It’s ramp season

Can you smell it? That hint of onions on the air? It can only mean one thing – it’s time for ramp season.

Ramps are one of the first greens to appear in the spring in the eastern United States and are cousins to other plants in the Allium family – leeks, onions, and garlic. Enthusiasts describe their flavor as somewhere between the pungent heat of garlic and the tamer scallion. Look at the menu on any farm-to-table restaurant in the Hudson Valley this spring, and you’re likely to see ramp scrambled eggs, ramp pizza, and ramp butter.

Ramps do not take to cultivation readily, and most must be wild-harvested. Unfortunately, their popularity has also been their downfall, and ramps are now in danger of being overharvested. Because of this threat, CLC does not allow ramp harvesting at any of the public lands we care for. We encourage foraging for over-abundant weedy plants like garlic mustard (which has a flavor somewhat similar to ramps), young sprouts of Japanese knotweed, or dandelion.

How can you forage safely and responsibly?

  • Learn about the original inhabitants of the land you are on. The North American Traditional Indigenous Food Systems puts it best “To put it simply, there would be no foraging without the ancestral knowledge and cultural history of the Native people in your region. Before collecting any wild foods, research the Indigenous peoples whose land you’re on, and learn how you can contribute to their wellbeing. Many tribes have their own websites with ways to donate or volunteer, but you can also support national movements towards Food Sovereignty, Indigenous rights, and the Land Back movement.”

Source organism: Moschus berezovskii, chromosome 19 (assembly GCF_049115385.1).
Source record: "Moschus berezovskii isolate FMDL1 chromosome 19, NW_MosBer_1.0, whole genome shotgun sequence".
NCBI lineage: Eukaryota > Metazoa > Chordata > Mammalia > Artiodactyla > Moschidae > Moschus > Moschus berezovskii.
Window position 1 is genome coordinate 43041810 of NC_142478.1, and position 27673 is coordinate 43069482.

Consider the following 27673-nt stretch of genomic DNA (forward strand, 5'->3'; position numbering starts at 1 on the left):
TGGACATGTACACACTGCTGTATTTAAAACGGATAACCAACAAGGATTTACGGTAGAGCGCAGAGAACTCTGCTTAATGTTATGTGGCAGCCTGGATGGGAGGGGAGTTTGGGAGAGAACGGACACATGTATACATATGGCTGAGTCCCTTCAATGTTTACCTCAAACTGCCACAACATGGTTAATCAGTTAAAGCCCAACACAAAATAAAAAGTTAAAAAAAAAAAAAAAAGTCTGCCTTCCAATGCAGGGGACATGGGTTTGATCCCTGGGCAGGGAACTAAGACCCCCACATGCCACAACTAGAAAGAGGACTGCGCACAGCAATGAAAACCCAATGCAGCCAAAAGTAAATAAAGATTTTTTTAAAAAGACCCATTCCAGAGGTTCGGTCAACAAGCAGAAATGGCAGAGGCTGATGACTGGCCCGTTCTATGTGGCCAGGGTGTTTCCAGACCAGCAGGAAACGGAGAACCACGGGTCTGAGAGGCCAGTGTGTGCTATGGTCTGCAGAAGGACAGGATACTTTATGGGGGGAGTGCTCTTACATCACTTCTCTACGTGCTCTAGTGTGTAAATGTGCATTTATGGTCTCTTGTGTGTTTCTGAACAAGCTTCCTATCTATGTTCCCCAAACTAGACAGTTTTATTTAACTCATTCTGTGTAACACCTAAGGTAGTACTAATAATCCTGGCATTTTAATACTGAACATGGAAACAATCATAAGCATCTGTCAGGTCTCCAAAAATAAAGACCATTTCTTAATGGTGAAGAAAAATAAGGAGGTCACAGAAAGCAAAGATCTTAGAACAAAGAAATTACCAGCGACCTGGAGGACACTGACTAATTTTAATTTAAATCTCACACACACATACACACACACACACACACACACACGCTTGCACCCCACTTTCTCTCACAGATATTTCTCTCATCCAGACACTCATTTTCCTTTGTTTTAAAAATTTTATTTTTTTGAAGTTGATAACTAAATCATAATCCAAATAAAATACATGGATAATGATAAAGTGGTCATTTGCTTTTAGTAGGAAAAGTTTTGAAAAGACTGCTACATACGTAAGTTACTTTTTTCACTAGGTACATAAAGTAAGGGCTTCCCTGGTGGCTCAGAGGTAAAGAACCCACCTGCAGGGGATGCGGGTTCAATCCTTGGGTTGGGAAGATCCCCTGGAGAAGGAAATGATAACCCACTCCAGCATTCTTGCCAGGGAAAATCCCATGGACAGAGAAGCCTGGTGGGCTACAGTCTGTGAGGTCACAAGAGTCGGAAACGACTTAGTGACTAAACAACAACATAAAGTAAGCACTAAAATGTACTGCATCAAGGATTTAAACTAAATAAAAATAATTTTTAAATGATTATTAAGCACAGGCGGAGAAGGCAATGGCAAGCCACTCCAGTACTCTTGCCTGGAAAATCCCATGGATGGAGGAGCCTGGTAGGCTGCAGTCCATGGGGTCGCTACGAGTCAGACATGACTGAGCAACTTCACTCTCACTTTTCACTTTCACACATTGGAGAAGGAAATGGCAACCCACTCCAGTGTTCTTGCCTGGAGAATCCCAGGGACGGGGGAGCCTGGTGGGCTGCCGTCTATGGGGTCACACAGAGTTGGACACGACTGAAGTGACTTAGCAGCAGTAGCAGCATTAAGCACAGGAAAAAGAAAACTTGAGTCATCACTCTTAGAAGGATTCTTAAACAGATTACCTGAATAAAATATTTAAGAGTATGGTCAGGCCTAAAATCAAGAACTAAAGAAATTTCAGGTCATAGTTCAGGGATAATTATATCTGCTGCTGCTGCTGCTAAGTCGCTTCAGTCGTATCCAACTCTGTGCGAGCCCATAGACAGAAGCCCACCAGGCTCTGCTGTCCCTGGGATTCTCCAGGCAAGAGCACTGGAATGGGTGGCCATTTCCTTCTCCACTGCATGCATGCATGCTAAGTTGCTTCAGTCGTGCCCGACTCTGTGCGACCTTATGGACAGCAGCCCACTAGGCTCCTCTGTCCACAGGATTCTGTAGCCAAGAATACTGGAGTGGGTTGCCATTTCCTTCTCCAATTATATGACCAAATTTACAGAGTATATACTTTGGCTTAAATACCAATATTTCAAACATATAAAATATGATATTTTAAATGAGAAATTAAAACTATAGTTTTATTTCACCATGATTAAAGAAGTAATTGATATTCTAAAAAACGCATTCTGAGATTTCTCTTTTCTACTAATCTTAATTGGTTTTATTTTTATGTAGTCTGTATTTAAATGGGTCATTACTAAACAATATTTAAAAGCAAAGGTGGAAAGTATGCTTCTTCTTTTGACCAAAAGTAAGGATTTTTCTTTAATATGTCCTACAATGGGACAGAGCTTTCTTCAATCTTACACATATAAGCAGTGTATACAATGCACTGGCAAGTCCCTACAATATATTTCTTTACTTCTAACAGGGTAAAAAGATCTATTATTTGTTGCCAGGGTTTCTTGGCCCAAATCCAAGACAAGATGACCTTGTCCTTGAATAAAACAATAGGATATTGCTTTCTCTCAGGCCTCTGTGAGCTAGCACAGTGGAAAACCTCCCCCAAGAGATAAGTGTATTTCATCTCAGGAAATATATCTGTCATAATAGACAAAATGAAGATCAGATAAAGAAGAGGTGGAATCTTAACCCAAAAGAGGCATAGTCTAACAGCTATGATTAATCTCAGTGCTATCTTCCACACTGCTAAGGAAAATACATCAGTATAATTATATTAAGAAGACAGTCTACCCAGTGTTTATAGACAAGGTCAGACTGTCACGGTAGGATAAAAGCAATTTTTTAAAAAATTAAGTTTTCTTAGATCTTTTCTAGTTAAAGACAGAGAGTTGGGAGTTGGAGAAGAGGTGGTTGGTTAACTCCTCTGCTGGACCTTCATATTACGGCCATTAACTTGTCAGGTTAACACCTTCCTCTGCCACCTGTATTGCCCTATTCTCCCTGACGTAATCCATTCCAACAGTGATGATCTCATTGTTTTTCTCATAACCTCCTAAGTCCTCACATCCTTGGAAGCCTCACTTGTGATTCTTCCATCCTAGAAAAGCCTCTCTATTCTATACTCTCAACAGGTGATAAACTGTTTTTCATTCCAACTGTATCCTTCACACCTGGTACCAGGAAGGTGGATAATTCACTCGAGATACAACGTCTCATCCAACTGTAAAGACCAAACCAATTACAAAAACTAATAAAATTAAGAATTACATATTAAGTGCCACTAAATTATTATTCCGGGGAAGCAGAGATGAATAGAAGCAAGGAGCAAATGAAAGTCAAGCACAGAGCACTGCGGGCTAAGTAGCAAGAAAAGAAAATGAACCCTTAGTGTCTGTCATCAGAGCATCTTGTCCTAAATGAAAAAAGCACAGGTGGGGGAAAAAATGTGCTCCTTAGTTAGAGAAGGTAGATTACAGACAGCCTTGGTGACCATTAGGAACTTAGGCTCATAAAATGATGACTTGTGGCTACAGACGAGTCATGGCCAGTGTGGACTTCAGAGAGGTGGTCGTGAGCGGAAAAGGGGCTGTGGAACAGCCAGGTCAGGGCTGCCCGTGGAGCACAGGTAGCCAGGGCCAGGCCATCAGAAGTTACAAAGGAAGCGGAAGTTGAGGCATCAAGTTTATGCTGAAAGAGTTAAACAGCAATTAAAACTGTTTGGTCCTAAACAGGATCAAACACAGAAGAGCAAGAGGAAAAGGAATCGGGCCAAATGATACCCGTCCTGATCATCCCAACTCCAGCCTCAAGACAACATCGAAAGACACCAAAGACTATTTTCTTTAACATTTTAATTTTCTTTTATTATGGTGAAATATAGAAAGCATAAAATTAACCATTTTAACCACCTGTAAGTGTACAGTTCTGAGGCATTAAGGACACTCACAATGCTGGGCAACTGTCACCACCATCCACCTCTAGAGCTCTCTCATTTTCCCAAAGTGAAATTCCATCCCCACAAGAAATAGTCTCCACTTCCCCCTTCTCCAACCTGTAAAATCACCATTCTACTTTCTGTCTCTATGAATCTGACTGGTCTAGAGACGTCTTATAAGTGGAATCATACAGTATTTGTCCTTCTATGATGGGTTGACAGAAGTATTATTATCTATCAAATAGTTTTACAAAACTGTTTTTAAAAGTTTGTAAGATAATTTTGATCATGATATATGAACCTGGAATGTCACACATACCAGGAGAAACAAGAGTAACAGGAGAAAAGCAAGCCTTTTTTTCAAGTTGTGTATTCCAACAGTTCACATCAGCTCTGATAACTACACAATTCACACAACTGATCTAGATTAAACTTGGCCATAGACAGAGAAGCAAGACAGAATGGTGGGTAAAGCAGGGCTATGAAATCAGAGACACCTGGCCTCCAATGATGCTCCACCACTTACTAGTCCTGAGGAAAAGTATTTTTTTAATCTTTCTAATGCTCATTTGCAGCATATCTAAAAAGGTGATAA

• Be careful. Know where you’re heading out to forage, what potential hazards may be present (hello, tick season!).
  • Be certain. Don’t harvest anything unless you’re absolutely sure what it is. Consider taking a class or heading out with a more experienced forager at first.
  • Stay on trails as much as possible. Don’t get so excited about the plant you’re picking that you crush several in your effort to get to it.
  • Focus on over-abundant plants. Sure, ramps are delicious! But what’s more delicious? Not wiping out an entire species.
  • Harvest responsibly. Robin Wall Kimmerer beautifully describes The Honorable Harvest in her book Braiding Sweetgrass:

The guidelines for the Honorable Harvest are not written down, or even consistently spoken of as a whole—they are reinforced in small acts of daily life. But if you were to list them, they might look something like this:

Know the ways of the ones who take care of you, so that you may take care of them.

Introduce yourself. Be accountable as the one who comes asking for life.
Ask permission before taking. Abide by the answer.
Never take the first. Never take the last.
Take only what you need.
Take only that which is given.
Never take more than half. Leave some for others.
Harvest in a way that minimizes harm.
Use it respectfully. Never waste what you have taken.
Give thanks for what you have been given.
Give a gift, in reciprocity for what you have taken.
Sustain the ones who sustain you and the earth will last forever.

More resources about foraging:

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